US crosses milestone for CO2 emissions

In 2016 – for the first time ever – carbon dioxide (CO2) emissions from natural gas burning are set to surpass those released from burning coal in the United States (US).  Driven by the hydraulic fracturing revolution and cheaper access to natural gas, the next challenge for producers will be to ensure that methane emissions from fugitive emissions and leaks do not counteract the positive effects of the switch. 


CO2 is released when natural gas or coal is burned to generate electricity.  In 2016 emissions from natural gas burning are expected to be 10 per cent higher than emissions from coal.  While historically CO2 emissions from coal electricity have been the leading climate polluting agent globally, an increasing number of US companies are relying on natural gas to power electricity plants.

In 2015, the US used around 81 percent more natural gas than coal for electricity.  Coal contains more carbon than natural gas, so carbon emissions from burning both were relatively equal.  The rise in natural gas consumption in the US is expected to continue.  The US Energy Information Administration (EIA) estimates that burning natural gas will release around 1.5 billion metric tons of carbon dioxide in 2016 compared to around 1.4 billion metric tons from coal.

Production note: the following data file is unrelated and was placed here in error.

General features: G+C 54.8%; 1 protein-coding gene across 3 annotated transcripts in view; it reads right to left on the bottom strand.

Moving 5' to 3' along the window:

The increased supply of low-cost natural gas is largely the result of the US shale gas revolution.  With hydraulic fracturing operations increasing, the decline of coal production will likely continue.  This is supported by climate change policies in the US, including President Obama’s Clean Power Plan.  The plan is being implemented in line with the US commitment to the Paris Climate Agreement, which aims to limit emissions to prevent global warming from exceeding 2°C above pre-industrial levels.

While burning natural gas releases less CO2 than coal, extracting and transporting processes are prone to leaks and fugitive emissions.  Before natural gas is burned to release CO2, the primary component is methane, which is roughly 30 times more potent as a greenhouse gas.  When leaks occur, it is methane entering the atmosphere, not CO2.

Burning natural gas compares relatively favourably to coal in terms of emissions.  The question now is how will the industry focus on minimising fugitive emissions and leaks to ensure the benefits are realised over the long term?

September 12, 2016 | News

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